Posts: 18,921

Rep: Reputation: 2836Reputation: 2836Reputation: 2836Reputation: 2836Reputation: 2836Reputation: 2836Reputation: 2836Reputation: 2836Reputation: 2836Reputation: 2836Reputation: 2836
" Is there a way to do this on reboot with a script?" The simple answer is yes. I've never seen anyone create one but there are some super coders at LQ that could create one I suppose. Might be some web article on making one.

In general any command or set of commands can almost always be placed in a script. Once script may be used upon completion of some task to start a new task or write changes or whatnot.


Having too much swap isn't usually a terrible thing.
 
Old 03-25-2019, 03:40 PM   #6
hydrurga
LQ Guru
 
Registered: Nov 2008
Location: Pictland
Distribution: Linux Mint 19.1 MATE
Posts: 7,493
Blog Entries: 2

Rep: Reputation: 2625Reputation: 2625Reputation: 2625Reputation: 2625Reputation: 2625Reputation: 2625Reputation: 2625Reputation: 2625Reputation: 2625Reputation: 2625Reputation: 2625
Quote:
Originally Posted by jefro View Post
Having too much swap isn't usually a terrible thing.
Having 90GiB of it, mentioned as an example by the OP above, might be a wee bit excessive though.
 
Old 03-25-2019, 09:24 PM   #7
jefro
Moderator
 
Registered: Mar 2008
Posts: 18,921

Rep: Reputation: 2836Reputation: 2836Reputation: 2836Reputation: 2836Reputation: 2836Reputation: 2836Reputation: 2836Reputation: 2836Reputation: 2836Reputation: 2836Reputation: 2836
Doooh! That is a bit much.

I've never tried this but I suppose one could create a new swap (file or partition), mount it then change swappiness to force new to basically take control then remove/reduce old one. I think there is some flush swap command that would insure that the old swap is almost or totally empty. Silly swap is an odd deal sometimes. Some bits get put there seemingly no matter how much ram you have.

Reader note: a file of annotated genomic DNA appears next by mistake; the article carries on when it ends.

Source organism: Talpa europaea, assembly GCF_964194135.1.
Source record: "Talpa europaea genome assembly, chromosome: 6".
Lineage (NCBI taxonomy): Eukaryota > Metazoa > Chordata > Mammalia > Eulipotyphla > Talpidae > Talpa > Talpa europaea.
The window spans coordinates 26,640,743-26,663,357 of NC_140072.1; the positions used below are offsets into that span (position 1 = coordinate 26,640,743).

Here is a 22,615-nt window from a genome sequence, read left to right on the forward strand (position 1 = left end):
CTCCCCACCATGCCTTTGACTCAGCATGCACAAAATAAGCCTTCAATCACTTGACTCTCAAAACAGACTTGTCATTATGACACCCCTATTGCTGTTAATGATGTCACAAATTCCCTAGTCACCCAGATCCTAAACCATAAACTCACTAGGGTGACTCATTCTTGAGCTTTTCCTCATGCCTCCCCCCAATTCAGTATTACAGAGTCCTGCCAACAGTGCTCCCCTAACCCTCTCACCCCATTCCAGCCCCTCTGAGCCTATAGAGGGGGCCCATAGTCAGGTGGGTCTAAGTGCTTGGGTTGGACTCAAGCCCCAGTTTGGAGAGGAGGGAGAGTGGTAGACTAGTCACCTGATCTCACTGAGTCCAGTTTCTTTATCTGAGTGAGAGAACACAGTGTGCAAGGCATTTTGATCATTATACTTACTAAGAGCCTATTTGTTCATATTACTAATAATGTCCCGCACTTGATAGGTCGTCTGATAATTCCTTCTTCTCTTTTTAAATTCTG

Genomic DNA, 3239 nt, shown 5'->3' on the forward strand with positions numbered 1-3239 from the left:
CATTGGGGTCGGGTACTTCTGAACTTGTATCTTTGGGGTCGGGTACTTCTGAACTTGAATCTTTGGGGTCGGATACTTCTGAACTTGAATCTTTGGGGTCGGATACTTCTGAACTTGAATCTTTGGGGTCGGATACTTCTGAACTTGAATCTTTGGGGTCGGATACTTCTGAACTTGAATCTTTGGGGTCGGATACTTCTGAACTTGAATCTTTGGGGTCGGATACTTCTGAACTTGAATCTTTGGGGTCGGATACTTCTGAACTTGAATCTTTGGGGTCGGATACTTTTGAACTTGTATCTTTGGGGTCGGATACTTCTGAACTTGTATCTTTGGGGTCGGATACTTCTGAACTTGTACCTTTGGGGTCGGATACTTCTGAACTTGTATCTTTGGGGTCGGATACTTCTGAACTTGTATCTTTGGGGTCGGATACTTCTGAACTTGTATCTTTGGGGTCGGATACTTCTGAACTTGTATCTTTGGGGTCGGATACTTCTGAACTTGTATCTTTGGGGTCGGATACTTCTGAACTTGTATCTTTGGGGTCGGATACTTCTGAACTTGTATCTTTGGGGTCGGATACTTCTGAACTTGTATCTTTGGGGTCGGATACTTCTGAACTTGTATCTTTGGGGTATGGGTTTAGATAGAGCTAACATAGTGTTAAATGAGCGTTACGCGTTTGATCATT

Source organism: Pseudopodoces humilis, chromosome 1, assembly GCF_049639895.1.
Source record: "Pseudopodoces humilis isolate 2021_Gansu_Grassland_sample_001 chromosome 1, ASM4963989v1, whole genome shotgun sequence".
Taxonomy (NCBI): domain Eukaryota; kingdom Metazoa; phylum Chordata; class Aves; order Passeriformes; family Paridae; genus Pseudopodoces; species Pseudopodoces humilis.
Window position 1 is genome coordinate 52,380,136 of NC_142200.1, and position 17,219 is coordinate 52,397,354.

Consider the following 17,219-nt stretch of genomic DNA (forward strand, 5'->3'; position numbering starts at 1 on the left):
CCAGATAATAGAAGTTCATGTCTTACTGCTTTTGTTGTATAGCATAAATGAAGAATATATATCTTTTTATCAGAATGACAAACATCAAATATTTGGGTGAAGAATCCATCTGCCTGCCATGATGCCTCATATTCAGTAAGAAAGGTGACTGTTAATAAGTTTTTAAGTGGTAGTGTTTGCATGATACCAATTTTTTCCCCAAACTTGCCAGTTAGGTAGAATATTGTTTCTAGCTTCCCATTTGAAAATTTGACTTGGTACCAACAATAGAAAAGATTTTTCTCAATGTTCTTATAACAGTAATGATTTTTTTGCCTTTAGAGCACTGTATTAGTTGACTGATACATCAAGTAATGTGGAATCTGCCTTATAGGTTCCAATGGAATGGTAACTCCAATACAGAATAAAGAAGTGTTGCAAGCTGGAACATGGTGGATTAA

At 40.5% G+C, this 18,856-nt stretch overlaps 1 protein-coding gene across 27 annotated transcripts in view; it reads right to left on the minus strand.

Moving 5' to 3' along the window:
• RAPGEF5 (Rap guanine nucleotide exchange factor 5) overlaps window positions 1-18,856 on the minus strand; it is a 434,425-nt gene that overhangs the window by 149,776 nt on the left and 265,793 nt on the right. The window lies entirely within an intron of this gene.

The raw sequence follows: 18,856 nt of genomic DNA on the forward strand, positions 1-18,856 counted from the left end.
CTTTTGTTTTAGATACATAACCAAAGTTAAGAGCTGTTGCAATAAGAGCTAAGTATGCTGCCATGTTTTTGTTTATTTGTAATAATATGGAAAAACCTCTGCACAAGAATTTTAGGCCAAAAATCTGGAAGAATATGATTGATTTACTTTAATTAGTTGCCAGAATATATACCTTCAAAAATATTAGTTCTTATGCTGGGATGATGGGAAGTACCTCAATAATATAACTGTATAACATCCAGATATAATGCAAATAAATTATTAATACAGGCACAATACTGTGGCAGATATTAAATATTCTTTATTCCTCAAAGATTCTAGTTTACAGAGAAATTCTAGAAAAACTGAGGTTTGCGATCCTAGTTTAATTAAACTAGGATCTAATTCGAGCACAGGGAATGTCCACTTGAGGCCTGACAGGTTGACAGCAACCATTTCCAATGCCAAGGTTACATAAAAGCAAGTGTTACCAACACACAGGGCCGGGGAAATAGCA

One could use a live cd to change it or maybe single user mode to fix all of this.

Some distro's have installers or tools to do this task. I get the feeling I have tried this on Opensuse maybe or red hat.
 
Old 03-25-2019, 09:31 PM   #8
frankbell
LQ Guru
 
Registered: Jan 2006
Location: Virginia, USA
Distribution: Slackware, Ubuntu MATE, Mageia, and whatever VMs I happen to be playing with
Posts: 14,711
Blog Entries: 24

Rep: Reputation: 4107Reputation: 4107Reputation: 4107Reputation: 4107Reputation: 4107Reputation: 4107Reputation: 4107Reputation: 4107Reputation: 4107Reputation: 4107Reputation: 4107
If it were me, I'd boot to a Live CD of something (likely GPartED) and shrink the swap partition--after backing stuff up to external media, because, when you muck about with partitions, you never can predict . . . .

In these days of multi-GBs of RAM, 90GB is a bit high for a single user machine (I can't speak to a server in a thin-client environment--that's a whole nother horse). I've got 16GB RAM in this box and 4 GB swap, and swap is hardly ever touched.